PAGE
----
Redwood asserts that plaintiff cannot prevail on any of his claims, as he cannot establish either (1) that his urine sample (specimen 595695) was received with a broken seal, or (2) even assuming it had been broken, that the failure to report the broken seal was the proximate cause of his return to prison. I agree.

1. Plaintiff Cannot Establish That Redwood Breached It's Duty Or That It Suppressed The Truth, As He Cannot Establish That The Urine Sample's Seal Had Been Broken Prior To Redwood's Receipt.

Assuming Redwood owed plaintiff a legal duty to report whether his urine sample arrived with a broken seal, plaintiff cannot sustain his burden of proving a breach of that duty; nor can he prove that Redwood suppressed the truth regarding that issue. There is insufficient evidence in the record for any reasonable juror to find that the seal on specimen 595695 was broken prior to its arrival at Redwood's laboratory.

During his deposition, plaintiff conceded that he was aware of no evidence -- other than the BOP Chain-of-Custody form -- that indicated the security seal on specimen 595695 was broken at the time Redwood received it (Exh. 4, Plf's Dep. at 18-19, Page ID#s 722-23). Plaintiff also admitted the following: he had no evidence to suggest that any of Redwood's employees tampered with specimen 595695; he had no evidence, nor even any suspicions, regarding how that specimen may have been tampered with; and he had no evidence as to any type of tampering that would have caused a false THC positive result (Exh. 4, Pltf's Dep. at 17-18, Page ID# 722).

That leaves only the BOP Chain-of-Custody form upon which plaintiff must hang his hat. This is the form on which both the " Yes" and " No" boxes appear to be checked with respect to whether the seal to urine specimen 565695 was intact upon Redwood's receipt (Exh. 6; Page ID# 737). Redwood's chief toxicologist explained that the " no" box was checked in error, as it was intended to indicate that the label on specimen 565695 matched that on the BOP Chain-of-Custody form. At most, giving plaintiff the benefit of every reasonable inference, the check marks on the chain-of-custody form are inconclusive as to whether specimen 565695 arrived at Redwood's lab with the seal intact. But the evidence regarding this issue is not limited to the BOP Chain-of-Custody form.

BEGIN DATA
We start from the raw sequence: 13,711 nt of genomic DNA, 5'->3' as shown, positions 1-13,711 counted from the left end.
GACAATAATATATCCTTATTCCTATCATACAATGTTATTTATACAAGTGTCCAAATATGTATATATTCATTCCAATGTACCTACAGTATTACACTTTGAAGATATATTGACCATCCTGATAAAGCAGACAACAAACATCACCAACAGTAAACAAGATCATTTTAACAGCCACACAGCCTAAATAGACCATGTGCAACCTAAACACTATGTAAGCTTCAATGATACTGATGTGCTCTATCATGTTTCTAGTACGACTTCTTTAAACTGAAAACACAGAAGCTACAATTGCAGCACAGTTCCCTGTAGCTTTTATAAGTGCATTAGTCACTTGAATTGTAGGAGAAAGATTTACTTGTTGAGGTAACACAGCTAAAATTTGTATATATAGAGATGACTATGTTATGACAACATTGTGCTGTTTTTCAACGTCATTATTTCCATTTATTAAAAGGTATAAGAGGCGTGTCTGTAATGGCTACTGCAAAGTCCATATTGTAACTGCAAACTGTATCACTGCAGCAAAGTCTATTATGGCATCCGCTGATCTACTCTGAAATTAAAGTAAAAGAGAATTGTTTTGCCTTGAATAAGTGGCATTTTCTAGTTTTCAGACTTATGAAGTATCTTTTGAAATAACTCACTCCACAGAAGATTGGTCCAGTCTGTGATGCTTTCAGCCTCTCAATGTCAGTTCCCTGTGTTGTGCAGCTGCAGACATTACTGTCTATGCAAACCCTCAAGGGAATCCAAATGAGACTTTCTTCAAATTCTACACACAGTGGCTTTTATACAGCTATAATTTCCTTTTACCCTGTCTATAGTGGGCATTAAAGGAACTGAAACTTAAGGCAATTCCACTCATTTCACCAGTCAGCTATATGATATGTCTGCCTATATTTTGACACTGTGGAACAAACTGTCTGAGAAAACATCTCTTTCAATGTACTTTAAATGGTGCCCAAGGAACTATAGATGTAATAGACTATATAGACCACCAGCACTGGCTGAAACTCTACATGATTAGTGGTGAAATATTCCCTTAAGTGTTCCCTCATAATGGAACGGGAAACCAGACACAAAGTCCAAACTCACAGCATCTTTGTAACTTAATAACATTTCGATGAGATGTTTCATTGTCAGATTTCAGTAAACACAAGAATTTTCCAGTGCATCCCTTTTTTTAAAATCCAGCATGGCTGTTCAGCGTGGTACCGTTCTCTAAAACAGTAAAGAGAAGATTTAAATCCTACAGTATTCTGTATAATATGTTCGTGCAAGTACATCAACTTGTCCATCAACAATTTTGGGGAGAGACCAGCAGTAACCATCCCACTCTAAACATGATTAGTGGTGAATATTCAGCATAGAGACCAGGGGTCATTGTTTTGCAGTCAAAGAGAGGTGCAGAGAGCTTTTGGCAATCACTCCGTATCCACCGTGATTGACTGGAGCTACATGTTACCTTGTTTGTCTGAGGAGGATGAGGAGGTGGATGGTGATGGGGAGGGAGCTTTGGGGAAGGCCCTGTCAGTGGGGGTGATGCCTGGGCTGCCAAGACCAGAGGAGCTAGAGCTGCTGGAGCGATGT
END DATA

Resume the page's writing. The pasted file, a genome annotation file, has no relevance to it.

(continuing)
Redwood has proffered unrebutted evidence regarding its testing protocols.[7] Those protocols require Redwood employees to note the fact of a broken seal in at least three places, one of which is the BOP Chain-of-Custody form. The other two are the Intralaboratory Chain-of-Custody form and the final test report ( see Exh. 1, Page ID# 699; Exh. 5, Page ID# 732-33). With respect to specimen 595695, there is no such notation on either document (Exh. 1, Page ID# 699; Exh. 5, Page ID# 733).

In light of this evidence, plaintiff cannot sit on his hands. Nor can he rely on his hope that the trier of fact will disbelieve Redwood's account of what happened with his urine specimen. See Street v. J.C. Bradford & Co., 886 F.2d 1472, 1479 (6th Cir. 1989) (citing, inter alia, Liberty Lobby, 477 U.S. at 256-57). Rather, to survive summary judgment, plaintiff must proffer sufficient probative evidence that would permit a jury to find in his favor " on more than mere speculation, conjecture or fantasy." Lewis v. Phillip Morris, Inc., 355 F.3d 515, 533 (6th Cir. 2004) (citations omitted); see also Chappell v. City of Cleveland, 585 F.3d 901, 912 (6th Cir. 2009) (a " hypothetical plausibility" without evidence is insufficient to meet a plaintiff's burden of proof as a matter of law); Chappell v. GTE Prods., Corp., 803 F.2d 261, 268 (6th Cir. 1986) (mere personal beliefs, conjecture and speculation are insufficient to support a triable issue).